The Archbishop of Canterbury’s visit to our chaplaincies in Turkey and Romania

“It was a real pleasure, as always, to spend time with the chaplaincies and their congregations in the Diocese in Europe” 

The Archbishop of Canterbury visited our chaplaincies in Turkey and Romania this week, as part of a three-cities-trip. He visited Istanbul, Bucharest and Chisinau in Moldova.  In all three cities Archbishop Welby held meetings with Orthodox, Christian and Jewish faith leaders to discuss issues of common interest, particularly the impact of the war in Ukraine on these three countries within the region. 

These visits are always greatly welcomed as they build upon and strengthen the ecumenical work of the diocese across Europe. 

In Istanbul the Archbishop was warmly welcomed by Canon Ian Sherwood, chaplain, to preach at Christ Church Anglican Church (The Crimean Memorial Church) Fr James Buxton, chaplain in Izmir and the Area Dean, supporting the ministry of the Archdeacon was also present. After the service the Archbishop stayed to chat to our congregation. He welcomed the work of the church with refugees, and called upon the church to be a light in the world.  

The Archbishop’s visit to Istanbul has helped to strengthen many Ecumenical friendships which exist within our diocese.  

During his time in Istanbul, the Archbishop and his delegation were hosted at a dinner by the Apostolic Vicar of Istanbul (Archbishop Massimiliano Palinuro) and to a reception following the Pope’s tenth anniversary Mass, hosted by Arcbhishop Marek Solczynski, the Apostolic Nuncio to Turkiye.   

He also attended a memorial service for Metropolitan John Zizioulas; met with HAH Bartholomew, Archbishop of Constantinople New Rome & Ecumenical Patriarch and attended a Celebration Mass for the 10th anniversary of Pope Francis’ election.  
As the second part of his trip, the Archbishop of Canterbury visited Bucharest, and joined the congregation of the Church of the Resurrection.  

In Bucharest, Fr Nevsky Everett, chaplain, said: ‘It was an immense joy to welcome Archbishop Justin to Romania, following a visit to the Ecumenical Patriarch in Istanbul. We are very grateful to HE Andrew Noble and the British Embassy for organising such a rich programme, and for being such kind and generous hosts.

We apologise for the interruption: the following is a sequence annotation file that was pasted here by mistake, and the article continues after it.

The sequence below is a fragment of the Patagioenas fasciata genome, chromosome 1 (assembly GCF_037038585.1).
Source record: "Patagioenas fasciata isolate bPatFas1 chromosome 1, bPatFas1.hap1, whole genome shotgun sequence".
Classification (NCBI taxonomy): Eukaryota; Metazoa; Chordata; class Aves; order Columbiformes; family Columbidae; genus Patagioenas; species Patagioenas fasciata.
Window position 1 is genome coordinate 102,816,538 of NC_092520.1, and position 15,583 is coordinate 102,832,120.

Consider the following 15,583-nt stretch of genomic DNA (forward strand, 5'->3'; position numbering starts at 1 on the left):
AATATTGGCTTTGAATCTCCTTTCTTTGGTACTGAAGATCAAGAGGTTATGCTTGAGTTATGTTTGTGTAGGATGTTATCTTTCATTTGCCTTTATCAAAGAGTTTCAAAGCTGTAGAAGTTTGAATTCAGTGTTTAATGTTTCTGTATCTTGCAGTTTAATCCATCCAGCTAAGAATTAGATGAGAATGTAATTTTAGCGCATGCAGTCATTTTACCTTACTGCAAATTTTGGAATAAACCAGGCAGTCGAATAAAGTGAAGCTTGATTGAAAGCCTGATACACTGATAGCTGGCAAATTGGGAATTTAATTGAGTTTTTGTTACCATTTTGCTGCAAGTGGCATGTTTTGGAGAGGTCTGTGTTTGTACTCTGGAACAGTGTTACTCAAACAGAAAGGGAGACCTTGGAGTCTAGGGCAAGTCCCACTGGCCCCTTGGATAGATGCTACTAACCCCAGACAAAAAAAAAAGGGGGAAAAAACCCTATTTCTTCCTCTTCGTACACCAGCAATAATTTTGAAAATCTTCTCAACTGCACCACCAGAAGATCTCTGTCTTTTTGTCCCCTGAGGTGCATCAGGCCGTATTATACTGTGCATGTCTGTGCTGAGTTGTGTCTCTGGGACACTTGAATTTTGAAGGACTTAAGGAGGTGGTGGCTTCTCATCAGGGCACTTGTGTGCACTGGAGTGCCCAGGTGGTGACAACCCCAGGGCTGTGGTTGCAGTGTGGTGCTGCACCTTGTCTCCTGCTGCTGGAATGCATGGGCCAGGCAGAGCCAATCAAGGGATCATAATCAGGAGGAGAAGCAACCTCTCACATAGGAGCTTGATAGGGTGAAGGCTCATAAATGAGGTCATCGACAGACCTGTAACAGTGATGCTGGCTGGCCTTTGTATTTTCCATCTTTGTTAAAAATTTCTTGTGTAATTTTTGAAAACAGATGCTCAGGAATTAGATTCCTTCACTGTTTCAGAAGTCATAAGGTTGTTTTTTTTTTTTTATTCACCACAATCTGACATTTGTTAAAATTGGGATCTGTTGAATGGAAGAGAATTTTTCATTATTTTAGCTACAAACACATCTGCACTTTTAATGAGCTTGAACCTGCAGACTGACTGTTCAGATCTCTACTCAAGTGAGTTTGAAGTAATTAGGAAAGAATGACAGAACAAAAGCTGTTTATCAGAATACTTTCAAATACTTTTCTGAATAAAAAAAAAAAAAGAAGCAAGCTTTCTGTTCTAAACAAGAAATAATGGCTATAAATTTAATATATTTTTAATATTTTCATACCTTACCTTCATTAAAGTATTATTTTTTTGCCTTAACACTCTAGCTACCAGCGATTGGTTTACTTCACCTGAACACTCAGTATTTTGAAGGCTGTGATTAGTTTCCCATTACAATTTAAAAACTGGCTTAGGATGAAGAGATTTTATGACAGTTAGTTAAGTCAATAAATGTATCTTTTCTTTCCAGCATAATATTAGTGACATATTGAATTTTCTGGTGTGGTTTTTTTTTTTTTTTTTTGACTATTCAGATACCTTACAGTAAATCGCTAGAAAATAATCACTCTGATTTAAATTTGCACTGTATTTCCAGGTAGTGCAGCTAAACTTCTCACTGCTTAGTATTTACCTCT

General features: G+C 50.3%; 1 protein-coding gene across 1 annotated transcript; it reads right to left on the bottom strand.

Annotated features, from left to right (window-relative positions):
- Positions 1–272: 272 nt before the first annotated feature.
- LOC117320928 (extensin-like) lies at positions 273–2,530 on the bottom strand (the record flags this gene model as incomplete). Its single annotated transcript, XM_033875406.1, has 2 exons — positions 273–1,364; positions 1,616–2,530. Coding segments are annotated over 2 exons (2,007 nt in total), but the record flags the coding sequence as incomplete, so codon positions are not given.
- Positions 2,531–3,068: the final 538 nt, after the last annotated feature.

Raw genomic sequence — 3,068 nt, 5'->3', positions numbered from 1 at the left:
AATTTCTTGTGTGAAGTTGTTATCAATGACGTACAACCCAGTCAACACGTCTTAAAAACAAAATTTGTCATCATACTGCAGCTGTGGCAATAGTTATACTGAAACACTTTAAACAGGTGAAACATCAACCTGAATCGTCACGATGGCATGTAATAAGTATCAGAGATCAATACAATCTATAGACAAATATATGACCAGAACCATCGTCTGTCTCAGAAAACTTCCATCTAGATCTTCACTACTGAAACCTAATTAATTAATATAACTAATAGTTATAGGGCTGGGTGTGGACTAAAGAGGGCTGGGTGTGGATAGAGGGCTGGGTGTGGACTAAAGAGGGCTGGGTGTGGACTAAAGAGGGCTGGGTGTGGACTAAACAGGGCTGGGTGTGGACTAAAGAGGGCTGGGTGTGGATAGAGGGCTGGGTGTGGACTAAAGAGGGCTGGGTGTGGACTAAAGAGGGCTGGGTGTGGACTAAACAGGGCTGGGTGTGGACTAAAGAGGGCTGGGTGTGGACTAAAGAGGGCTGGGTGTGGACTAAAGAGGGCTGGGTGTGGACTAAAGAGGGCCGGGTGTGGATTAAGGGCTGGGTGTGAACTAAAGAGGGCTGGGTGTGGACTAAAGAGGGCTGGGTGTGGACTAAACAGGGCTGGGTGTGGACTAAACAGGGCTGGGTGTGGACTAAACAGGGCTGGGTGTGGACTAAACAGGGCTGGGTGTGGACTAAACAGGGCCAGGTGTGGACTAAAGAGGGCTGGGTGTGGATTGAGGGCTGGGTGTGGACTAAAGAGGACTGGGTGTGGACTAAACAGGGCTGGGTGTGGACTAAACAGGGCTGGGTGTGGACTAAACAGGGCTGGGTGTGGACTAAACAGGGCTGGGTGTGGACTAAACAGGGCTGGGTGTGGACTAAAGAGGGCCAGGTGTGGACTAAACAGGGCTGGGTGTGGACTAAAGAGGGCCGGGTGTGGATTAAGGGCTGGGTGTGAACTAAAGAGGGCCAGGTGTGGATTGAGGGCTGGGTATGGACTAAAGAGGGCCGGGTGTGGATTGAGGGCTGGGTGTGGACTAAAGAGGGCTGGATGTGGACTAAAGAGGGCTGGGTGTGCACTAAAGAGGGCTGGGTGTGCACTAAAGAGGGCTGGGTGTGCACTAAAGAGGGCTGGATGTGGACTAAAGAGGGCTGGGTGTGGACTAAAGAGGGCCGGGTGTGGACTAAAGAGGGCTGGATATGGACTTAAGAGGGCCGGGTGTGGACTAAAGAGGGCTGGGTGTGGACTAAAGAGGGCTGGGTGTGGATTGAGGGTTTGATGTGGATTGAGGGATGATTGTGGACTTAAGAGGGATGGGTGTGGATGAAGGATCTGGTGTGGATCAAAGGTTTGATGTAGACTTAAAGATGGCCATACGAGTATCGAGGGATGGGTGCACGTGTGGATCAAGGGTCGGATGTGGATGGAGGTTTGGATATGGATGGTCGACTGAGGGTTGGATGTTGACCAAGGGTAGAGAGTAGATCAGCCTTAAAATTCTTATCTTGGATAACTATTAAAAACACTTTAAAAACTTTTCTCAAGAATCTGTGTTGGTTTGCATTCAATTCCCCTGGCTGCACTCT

One of the primary focuses of Archbishop Justin’s visit was Ukraine. His first engagement in Romania was at RomExpo, where he met State Secretary Raed Arafat and representatives of humanitarian and civil organisations working with Ukrainian refugees. Archbishop Justin was also able to spend some time alone with some refugees to hear about their experiences of fleeing Ukraine and arriving in Romania.  

The Church of England has a long history of friendship with the Romanian Orthodox Church, and it was wonderful to see that friendship renewed. Archbishop Justin met with Patriarch Daniel, who thanked him for the Church of England’s support of Romanian Orthodox parishes in the UK. We also met with Metropolitan Nifon of Targoviste, a member of the executive committee of the World Council of Churches, and we were warmly received by Archbishop Calinic at Curtea de Arges to visit the historic monastery and the royal tombs. Archbishop Justin also had some time with the Papal Nuncio, and with members of the historic Evangelical Lutheran Church of the Augsburg Confession in Romania. 

And, of course, no visit to Bucharest would be complete without coming to the Church of the Resurrection! The choir were in excellent voice at Evening Prayer, and Archbishop Justin preached movingly on the ways that Scripture speaks to us. The congregation was able to meet with the Archbishop afterwards, and he brought a lot of joy and laughter.  

It was the first official visit of an Archbishop of Canterbury since 1993, so it was an historic occasion. It was a visit that called us to reflect on the place of the church in our contemporary world, and to engage in the problems that our society faces. Archbishop Justin’s visit was encouraging, strengthening and heartening – and I hope that we will continue to feel its impact in the weeks and months to come.